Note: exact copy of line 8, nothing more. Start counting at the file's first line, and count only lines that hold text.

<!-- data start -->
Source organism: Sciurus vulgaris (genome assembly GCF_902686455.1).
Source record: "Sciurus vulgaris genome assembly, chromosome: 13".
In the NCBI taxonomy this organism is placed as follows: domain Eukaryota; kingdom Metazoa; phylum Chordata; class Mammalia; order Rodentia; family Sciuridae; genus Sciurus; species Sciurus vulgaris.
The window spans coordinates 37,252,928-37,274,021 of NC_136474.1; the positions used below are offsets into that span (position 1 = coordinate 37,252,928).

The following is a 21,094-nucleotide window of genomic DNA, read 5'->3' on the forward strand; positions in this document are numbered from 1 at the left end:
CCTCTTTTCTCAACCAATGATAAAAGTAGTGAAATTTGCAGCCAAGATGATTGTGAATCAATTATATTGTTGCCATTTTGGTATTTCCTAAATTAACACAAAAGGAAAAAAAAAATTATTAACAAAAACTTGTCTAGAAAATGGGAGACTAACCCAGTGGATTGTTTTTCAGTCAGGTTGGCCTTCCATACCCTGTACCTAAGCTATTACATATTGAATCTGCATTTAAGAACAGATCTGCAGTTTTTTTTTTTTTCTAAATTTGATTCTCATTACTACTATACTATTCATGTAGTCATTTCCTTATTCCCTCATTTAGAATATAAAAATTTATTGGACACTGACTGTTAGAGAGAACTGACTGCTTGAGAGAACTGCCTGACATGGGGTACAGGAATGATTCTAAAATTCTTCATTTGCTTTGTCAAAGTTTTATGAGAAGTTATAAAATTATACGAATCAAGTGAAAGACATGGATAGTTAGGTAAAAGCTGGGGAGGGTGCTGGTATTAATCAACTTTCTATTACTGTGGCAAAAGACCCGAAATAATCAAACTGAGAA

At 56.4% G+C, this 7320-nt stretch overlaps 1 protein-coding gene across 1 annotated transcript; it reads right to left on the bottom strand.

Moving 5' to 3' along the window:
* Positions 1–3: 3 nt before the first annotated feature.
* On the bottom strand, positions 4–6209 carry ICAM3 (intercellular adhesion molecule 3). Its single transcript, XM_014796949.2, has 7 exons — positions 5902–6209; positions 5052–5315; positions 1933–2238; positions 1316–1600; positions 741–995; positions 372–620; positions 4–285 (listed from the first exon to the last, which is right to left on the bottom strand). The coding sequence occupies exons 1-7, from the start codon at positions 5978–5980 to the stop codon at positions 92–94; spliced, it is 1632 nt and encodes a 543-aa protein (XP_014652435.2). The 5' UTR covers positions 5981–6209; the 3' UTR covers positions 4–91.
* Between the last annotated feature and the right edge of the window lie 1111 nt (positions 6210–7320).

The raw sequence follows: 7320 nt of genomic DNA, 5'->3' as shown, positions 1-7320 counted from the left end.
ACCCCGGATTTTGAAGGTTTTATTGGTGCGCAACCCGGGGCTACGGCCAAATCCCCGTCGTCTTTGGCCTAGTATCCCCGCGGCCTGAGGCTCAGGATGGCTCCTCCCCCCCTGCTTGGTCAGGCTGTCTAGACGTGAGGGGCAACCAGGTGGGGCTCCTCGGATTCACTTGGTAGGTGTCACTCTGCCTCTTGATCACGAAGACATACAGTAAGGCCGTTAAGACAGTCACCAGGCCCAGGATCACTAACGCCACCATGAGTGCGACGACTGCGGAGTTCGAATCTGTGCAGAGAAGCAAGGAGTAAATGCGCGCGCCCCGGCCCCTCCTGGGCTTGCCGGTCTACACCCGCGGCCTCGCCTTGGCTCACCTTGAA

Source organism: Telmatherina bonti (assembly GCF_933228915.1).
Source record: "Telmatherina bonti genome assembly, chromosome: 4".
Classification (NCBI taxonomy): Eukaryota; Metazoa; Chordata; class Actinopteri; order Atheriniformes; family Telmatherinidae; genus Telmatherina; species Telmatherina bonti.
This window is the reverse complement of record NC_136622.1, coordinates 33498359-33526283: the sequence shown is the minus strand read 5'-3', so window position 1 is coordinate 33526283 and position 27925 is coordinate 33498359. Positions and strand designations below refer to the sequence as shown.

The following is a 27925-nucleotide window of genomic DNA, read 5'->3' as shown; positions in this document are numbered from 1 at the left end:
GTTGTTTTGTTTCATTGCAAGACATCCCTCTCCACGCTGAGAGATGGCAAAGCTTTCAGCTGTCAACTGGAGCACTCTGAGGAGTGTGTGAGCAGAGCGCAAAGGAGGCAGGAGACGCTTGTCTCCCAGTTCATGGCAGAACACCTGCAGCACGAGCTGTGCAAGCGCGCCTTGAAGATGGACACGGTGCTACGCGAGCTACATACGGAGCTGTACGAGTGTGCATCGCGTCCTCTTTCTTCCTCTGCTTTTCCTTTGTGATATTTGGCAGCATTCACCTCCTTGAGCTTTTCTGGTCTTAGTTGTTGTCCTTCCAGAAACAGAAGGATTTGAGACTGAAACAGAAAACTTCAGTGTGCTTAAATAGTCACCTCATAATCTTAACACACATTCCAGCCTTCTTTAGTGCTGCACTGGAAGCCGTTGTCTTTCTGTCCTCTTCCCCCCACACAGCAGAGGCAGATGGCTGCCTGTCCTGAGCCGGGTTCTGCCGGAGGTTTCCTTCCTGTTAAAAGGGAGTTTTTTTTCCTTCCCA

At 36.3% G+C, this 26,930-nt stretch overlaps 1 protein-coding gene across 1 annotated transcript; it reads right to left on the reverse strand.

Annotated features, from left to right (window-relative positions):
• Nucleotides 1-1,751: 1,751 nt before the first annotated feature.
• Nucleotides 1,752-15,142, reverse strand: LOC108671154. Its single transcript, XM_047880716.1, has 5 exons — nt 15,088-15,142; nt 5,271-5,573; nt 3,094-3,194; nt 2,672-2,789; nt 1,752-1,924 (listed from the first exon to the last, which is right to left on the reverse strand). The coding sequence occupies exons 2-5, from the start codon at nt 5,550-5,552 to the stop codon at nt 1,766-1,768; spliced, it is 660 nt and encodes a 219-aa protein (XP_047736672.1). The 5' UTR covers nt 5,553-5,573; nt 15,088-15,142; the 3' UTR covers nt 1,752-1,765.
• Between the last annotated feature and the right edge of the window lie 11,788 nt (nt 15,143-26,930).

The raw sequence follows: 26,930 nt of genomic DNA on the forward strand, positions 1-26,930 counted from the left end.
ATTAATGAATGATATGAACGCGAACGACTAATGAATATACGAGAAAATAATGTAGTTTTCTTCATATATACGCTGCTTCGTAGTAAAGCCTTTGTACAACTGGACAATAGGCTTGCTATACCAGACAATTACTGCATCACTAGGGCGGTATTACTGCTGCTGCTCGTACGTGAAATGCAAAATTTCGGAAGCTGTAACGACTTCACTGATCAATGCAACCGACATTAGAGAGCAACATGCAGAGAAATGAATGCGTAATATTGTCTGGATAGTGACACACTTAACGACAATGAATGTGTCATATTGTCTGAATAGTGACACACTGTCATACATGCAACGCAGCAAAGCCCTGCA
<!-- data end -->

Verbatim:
Moving 5' to 3' along the window: